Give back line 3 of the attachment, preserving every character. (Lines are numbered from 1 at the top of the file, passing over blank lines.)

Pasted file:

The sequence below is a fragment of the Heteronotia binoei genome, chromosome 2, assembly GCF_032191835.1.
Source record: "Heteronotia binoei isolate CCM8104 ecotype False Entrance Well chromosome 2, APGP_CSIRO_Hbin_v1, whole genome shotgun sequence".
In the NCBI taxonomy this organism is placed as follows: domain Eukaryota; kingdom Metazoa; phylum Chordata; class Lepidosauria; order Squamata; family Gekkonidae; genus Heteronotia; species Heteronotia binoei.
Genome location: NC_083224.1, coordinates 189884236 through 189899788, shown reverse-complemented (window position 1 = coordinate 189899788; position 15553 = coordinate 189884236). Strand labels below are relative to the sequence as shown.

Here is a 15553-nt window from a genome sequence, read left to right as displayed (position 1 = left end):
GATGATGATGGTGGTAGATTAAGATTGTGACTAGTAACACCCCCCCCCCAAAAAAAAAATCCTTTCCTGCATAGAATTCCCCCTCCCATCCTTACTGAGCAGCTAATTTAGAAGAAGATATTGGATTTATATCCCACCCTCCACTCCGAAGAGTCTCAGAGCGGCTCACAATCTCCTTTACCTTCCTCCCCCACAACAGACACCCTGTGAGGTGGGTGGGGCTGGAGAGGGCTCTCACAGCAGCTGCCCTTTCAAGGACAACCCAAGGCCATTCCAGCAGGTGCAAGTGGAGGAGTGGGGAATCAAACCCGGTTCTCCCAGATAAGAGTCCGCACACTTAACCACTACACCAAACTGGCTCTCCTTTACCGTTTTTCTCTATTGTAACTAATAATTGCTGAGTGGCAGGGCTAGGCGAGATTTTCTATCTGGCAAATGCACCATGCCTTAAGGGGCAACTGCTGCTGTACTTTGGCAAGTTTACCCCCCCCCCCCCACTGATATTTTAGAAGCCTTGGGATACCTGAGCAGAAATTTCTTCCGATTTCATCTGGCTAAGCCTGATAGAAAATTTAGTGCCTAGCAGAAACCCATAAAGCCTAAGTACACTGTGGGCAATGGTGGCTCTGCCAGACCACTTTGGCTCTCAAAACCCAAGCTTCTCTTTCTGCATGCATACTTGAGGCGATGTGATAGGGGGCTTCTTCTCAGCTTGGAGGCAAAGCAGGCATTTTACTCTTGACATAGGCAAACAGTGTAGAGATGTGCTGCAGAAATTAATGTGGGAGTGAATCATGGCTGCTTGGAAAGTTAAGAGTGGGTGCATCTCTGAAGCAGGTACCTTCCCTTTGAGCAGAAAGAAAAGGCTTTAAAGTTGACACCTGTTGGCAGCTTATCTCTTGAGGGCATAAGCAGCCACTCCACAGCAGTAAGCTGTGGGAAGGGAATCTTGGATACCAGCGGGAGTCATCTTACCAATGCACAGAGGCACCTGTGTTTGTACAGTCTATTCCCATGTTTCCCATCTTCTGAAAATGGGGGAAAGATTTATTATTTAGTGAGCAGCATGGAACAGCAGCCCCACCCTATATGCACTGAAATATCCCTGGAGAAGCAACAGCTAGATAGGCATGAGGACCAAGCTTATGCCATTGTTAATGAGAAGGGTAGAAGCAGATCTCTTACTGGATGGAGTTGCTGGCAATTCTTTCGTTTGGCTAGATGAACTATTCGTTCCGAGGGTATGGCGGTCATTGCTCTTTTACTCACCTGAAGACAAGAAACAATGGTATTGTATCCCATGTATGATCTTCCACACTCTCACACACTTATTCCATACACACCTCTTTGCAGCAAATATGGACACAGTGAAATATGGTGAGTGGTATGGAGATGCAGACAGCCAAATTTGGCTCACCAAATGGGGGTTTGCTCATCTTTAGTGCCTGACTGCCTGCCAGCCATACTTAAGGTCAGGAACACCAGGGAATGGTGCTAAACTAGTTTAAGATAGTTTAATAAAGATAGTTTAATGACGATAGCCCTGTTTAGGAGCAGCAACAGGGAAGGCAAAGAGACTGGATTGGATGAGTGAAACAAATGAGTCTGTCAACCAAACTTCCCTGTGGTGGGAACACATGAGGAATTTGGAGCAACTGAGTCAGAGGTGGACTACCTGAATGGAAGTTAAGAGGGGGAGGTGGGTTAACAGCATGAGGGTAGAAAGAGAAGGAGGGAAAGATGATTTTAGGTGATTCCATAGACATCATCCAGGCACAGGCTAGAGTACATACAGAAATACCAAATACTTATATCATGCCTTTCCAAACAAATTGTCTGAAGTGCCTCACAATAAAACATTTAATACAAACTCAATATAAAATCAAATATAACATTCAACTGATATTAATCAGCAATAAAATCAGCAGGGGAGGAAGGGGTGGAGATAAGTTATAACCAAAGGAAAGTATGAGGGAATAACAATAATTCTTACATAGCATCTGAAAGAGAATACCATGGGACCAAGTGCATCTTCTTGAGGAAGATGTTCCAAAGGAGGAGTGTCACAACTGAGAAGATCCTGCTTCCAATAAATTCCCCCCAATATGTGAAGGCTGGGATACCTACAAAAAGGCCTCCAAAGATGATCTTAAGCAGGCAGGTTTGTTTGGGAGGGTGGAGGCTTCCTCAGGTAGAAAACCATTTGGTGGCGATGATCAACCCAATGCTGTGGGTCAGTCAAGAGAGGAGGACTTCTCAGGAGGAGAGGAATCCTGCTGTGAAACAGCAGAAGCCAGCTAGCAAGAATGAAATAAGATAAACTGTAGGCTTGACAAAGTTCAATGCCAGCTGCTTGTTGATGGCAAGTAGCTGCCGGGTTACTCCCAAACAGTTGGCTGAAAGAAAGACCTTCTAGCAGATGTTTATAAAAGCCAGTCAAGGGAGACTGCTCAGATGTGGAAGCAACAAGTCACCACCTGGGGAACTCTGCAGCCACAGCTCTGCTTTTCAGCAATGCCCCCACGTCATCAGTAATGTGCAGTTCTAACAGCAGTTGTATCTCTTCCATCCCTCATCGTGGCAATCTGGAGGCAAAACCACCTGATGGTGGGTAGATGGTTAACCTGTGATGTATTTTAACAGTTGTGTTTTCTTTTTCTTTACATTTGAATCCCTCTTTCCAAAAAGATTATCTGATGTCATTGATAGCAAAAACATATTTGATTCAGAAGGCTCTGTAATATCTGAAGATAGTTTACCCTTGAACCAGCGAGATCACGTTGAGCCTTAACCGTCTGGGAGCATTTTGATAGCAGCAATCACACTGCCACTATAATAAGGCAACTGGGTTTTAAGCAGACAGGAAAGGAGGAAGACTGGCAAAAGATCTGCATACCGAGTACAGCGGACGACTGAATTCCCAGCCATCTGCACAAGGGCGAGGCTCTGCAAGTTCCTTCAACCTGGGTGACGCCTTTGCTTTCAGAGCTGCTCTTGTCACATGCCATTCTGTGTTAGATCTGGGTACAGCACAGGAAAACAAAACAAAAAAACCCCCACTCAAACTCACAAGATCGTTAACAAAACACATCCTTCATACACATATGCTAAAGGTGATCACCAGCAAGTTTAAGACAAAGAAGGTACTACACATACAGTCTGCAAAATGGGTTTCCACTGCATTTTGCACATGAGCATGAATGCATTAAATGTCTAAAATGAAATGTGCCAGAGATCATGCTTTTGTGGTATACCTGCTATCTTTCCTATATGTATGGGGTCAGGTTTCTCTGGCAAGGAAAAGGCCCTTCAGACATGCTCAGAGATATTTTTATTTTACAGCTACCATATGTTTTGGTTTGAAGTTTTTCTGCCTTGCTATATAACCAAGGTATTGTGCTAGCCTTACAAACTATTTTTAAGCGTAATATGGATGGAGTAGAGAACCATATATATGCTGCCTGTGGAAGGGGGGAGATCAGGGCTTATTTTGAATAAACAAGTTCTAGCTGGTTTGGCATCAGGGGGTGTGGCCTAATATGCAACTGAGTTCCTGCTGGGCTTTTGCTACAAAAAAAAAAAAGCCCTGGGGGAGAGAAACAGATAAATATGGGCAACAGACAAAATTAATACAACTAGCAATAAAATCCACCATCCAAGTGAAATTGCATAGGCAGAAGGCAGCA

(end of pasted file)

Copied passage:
In the NCBI taxonomy this organism is placed as follows: domain Eukaryota; kingdom Metazoa; phylum Chordata; class Lepidosauria; order Squamata; family Gekkonidae; genus Heteronotia; species Heteronotia binoei.